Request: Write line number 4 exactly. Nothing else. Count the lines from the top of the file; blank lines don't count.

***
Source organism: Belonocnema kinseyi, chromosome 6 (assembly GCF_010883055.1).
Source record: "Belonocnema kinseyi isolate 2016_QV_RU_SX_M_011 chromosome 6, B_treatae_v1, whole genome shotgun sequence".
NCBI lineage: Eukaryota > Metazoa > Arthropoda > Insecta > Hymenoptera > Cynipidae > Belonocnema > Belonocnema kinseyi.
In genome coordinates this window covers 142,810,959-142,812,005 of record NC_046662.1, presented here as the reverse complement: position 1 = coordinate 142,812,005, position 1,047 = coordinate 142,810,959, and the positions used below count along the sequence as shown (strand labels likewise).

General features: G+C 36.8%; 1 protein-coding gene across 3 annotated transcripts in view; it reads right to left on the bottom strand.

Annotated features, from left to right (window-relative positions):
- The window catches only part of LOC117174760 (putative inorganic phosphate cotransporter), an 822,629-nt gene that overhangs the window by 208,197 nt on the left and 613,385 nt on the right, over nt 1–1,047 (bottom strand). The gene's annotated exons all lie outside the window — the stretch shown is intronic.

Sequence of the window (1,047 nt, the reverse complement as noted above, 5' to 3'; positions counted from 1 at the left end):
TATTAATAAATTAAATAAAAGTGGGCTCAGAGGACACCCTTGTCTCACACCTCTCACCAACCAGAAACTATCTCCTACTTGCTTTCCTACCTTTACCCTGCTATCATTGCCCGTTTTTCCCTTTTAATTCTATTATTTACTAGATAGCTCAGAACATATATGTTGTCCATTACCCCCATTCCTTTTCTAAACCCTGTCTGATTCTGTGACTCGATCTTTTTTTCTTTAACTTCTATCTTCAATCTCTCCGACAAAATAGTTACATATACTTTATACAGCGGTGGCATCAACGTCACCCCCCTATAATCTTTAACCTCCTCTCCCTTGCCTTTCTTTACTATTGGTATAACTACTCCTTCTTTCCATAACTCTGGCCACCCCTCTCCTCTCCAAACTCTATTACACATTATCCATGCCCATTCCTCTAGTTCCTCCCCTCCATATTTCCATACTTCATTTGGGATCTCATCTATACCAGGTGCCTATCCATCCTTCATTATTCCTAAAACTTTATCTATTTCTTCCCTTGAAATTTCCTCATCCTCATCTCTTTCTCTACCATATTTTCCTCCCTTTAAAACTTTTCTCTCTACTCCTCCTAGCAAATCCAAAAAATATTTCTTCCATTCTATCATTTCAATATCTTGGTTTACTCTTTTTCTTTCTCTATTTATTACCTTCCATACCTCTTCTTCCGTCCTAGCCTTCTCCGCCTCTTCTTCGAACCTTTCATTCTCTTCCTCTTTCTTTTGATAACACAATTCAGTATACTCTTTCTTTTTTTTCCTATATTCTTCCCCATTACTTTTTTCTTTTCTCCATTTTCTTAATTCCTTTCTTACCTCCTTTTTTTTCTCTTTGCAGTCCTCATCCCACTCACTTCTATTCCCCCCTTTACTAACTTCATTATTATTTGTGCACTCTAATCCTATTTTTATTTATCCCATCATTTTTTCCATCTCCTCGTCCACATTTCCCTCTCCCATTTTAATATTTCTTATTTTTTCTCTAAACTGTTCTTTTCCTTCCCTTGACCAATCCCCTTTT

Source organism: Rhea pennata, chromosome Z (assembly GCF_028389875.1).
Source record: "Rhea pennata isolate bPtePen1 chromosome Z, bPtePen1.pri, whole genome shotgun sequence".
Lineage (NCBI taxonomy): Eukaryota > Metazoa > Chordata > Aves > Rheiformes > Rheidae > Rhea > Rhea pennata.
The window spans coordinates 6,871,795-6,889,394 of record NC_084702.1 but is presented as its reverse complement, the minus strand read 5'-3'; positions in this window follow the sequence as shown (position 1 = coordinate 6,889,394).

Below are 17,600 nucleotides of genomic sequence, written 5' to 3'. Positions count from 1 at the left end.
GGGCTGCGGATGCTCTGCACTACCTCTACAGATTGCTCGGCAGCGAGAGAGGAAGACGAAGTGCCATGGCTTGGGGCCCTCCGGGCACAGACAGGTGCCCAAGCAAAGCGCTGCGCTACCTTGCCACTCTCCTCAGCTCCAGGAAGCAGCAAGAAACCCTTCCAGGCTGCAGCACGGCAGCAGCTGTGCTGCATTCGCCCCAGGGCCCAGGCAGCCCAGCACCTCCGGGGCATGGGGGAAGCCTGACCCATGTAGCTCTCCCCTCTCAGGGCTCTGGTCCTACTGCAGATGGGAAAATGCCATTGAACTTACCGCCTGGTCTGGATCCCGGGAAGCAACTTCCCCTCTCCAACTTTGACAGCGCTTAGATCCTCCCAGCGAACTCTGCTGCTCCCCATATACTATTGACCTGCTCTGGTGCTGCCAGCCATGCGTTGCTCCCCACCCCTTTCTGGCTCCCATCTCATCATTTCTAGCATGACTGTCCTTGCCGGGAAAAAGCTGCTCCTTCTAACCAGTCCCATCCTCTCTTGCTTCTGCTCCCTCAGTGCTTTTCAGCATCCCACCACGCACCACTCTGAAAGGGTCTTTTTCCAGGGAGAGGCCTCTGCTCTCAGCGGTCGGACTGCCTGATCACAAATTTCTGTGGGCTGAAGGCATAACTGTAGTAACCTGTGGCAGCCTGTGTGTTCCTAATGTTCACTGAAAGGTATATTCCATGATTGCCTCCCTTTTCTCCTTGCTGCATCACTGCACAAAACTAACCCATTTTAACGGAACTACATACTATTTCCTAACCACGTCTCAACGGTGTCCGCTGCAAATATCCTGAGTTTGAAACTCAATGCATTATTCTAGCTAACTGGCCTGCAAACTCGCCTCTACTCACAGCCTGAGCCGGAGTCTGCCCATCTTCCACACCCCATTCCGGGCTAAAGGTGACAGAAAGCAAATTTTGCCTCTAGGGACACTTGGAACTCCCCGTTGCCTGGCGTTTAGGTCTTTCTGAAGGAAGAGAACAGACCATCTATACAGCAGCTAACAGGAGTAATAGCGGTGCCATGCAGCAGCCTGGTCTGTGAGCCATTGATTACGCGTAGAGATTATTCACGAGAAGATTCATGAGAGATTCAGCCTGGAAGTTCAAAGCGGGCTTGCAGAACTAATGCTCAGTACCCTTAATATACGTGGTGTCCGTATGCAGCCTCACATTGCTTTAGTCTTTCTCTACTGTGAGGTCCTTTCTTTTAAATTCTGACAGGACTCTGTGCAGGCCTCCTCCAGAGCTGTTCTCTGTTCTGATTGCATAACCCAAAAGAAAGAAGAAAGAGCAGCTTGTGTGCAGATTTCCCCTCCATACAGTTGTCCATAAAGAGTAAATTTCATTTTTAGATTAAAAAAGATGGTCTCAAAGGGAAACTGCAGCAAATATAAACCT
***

In genome coordinates this window covers 142,810,959-142,812,005 of record NC_046662.1, presented here as the reverse complement: position 1 = coordinate 142,812,005, position 1,047 = coordinate 142,810,959, and the positions used below count along the sequence as shown (strand labels likewise).